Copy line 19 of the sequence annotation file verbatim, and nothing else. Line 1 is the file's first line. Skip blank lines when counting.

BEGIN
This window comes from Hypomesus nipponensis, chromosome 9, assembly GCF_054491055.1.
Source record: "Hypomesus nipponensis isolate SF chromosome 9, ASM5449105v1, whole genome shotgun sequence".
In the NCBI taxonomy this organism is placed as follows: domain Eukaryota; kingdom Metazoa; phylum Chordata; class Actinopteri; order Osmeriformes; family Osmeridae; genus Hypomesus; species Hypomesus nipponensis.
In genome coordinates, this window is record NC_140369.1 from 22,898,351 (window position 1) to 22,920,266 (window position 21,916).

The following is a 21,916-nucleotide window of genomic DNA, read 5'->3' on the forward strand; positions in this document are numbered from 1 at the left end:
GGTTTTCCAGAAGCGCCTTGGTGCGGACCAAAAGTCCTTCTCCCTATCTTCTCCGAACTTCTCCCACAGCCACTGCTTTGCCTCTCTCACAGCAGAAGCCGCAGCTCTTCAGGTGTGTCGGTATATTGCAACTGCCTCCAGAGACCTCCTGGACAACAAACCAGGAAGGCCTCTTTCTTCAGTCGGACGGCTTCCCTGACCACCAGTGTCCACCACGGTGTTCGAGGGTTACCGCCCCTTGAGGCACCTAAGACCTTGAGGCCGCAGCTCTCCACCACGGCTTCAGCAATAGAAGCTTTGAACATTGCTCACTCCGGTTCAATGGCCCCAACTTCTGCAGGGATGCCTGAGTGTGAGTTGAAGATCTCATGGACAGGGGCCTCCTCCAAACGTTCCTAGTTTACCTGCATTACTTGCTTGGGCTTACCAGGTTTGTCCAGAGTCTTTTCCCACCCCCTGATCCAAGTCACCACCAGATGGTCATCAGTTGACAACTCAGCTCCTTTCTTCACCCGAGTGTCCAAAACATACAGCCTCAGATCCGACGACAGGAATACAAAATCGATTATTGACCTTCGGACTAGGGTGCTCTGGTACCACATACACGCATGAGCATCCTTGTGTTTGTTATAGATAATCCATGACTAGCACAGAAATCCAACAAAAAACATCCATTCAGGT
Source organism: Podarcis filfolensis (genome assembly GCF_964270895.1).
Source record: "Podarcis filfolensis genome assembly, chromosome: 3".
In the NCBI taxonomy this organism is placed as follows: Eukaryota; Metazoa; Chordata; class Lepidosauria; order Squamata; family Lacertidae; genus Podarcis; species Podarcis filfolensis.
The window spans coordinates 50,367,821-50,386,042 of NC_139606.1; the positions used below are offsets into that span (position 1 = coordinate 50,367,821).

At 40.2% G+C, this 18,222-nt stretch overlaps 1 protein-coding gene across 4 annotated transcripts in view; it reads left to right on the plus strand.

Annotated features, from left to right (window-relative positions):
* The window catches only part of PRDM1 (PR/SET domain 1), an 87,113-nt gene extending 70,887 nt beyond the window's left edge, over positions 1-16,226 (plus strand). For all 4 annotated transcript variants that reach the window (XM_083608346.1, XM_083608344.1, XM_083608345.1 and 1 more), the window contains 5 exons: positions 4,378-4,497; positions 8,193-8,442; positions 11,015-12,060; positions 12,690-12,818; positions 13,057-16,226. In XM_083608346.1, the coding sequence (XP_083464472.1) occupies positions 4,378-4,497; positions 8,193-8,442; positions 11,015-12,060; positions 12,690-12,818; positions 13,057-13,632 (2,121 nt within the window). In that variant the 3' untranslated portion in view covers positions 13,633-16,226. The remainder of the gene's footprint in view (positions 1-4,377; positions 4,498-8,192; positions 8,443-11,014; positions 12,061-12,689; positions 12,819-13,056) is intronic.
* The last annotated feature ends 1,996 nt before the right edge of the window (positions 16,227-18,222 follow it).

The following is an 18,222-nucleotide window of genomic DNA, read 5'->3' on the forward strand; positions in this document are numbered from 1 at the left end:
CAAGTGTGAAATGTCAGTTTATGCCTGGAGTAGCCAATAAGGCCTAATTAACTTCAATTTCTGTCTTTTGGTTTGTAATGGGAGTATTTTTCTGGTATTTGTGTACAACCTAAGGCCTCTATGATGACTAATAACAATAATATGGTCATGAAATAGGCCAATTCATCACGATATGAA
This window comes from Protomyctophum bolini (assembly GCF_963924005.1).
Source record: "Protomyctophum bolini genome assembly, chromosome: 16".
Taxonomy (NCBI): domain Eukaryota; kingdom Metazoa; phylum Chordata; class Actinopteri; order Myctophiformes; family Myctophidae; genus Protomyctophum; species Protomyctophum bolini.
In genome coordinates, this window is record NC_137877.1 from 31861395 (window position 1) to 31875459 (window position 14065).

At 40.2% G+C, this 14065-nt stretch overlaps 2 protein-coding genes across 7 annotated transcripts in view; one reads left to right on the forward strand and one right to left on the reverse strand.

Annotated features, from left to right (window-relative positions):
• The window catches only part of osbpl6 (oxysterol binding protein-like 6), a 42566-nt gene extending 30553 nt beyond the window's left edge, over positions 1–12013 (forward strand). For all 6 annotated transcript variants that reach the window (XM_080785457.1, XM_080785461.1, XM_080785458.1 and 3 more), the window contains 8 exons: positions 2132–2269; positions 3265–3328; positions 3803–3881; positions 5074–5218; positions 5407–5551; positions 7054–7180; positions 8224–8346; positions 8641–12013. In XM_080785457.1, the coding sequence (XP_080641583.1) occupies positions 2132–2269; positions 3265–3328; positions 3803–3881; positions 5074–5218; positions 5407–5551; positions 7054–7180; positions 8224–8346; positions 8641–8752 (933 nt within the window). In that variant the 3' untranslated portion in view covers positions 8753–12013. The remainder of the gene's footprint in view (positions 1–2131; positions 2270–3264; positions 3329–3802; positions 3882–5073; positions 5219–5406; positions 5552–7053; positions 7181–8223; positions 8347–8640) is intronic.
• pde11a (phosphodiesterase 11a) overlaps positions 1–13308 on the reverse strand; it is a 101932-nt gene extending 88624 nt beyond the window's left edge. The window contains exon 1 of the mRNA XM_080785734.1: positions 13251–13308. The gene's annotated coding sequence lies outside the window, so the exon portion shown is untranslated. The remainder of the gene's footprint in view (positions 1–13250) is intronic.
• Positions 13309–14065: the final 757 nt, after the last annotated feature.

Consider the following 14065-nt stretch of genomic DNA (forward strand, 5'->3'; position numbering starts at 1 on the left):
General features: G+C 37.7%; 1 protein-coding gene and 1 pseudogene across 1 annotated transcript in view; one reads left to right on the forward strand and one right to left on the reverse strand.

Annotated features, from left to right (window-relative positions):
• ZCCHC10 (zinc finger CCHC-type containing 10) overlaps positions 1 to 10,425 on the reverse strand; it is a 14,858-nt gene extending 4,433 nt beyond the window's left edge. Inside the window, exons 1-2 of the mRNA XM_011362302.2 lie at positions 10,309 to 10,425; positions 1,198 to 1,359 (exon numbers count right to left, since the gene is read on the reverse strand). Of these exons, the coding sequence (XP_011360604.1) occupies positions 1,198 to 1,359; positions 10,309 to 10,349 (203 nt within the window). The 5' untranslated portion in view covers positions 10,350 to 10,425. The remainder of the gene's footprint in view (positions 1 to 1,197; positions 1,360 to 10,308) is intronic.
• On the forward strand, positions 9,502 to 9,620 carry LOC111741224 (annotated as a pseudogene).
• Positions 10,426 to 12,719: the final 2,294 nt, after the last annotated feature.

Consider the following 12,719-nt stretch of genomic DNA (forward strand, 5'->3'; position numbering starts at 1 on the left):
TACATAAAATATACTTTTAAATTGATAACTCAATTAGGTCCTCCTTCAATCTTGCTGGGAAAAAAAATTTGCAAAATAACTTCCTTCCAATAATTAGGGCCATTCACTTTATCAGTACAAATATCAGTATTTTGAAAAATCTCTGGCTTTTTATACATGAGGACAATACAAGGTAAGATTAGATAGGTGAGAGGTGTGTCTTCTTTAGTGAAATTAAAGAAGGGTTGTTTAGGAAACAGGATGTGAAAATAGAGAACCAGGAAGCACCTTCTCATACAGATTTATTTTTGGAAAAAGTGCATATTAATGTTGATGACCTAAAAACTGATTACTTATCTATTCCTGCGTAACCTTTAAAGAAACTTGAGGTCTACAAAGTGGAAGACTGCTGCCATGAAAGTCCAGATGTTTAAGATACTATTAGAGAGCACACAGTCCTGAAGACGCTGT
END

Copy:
Taxonomy (NCBI): domain Eukaryota; kingdom Metazoa; phylum Chordata; class Actinopteri; order Myctophiformes; family Myctophidae; genus Protomyctophum; species Protomyctophum bolini.